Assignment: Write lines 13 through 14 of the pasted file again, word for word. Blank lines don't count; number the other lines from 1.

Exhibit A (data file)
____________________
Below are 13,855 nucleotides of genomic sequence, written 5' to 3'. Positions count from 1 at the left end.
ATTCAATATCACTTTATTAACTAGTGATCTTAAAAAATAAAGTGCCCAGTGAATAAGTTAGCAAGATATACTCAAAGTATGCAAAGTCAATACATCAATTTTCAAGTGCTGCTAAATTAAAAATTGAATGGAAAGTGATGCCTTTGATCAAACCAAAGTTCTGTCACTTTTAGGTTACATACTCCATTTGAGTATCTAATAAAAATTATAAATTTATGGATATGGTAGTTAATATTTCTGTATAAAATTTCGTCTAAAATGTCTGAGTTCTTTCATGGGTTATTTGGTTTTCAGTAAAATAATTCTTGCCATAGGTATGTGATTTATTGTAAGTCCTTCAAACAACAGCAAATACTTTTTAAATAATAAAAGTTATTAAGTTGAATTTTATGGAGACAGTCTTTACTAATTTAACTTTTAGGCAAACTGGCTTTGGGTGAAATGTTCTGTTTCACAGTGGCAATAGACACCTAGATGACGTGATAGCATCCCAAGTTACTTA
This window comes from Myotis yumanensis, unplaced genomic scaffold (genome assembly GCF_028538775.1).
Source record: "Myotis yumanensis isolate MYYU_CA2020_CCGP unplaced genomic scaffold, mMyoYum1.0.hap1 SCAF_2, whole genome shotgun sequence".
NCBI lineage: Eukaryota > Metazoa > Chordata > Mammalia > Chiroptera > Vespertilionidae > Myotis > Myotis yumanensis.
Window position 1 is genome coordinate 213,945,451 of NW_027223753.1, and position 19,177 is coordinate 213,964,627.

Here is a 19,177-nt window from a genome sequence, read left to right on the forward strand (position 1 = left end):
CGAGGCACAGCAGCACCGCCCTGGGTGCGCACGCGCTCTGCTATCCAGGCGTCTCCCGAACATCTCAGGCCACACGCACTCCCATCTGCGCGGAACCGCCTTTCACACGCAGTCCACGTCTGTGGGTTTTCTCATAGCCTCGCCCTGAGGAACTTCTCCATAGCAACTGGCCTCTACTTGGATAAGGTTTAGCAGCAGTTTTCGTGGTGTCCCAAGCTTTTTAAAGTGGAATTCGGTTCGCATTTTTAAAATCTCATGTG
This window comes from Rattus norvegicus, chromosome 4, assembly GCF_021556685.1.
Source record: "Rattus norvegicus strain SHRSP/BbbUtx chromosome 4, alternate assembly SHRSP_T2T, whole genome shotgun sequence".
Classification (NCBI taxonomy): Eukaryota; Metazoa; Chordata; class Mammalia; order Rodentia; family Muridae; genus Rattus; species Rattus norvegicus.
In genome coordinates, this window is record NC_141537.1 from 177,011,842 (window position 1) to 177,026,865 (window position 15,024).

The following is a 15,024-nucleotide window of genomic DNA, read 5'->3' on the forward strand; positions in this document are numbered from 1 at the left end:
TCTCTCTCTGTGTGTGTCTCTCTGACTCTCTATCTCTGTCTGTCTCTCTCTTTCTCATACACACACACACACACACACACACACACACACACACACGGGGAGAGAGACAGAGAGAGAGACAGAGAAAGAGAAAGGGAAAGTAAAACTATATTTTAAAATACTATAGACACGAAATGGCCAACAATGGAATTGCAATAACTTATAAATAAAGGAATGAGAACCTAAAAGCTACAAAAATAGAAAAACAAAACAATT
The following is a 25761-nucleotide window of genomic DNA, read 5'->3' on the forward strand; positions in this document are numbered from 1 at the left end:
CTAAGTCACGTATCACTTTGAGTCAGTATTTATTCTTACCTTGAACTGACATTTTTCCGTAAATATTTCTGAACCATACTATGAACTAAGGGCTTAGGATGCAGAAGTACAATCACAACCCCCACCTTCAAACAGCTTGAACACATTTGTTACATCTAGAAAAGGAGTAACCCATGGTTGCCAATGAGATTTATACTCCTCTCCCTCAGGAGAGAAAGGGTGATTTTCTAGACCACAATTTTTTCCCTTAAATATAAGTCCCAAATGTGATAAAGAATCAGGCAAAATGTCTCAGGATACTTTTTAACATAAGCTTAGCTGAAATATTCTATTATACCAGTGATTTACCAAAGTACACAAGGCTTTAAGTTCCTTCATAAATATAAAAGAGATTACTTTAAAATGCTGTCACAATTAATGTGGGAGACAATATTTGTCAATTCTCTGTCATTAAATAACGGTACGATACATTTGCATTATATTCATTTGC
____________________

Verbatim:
The following is a 15,024-nucleotide window of genomic DNA, read 5'->3' on the forward strand; positions in this document are numbered from 1 at the left end:
TCTCTCTCTGTGTGTGTCTCTCTGACTCTCTATCTCTGTCTGTCTCTCTCTTTCTCATACACACACACACACACACACACACACACACACACACACGGGGAGAGAGACAGAGAGAGAGACAGAGAAAGAGAAAGGGAAAGTAAAACTATATTTTAAAATACTATAGACACGAAATGGCCAACAATGGAATTGCAATAACTTATAAATAAAGGAATGAGAACCTAAAAGCTACAAAAATAGAAAAACAAAACAATT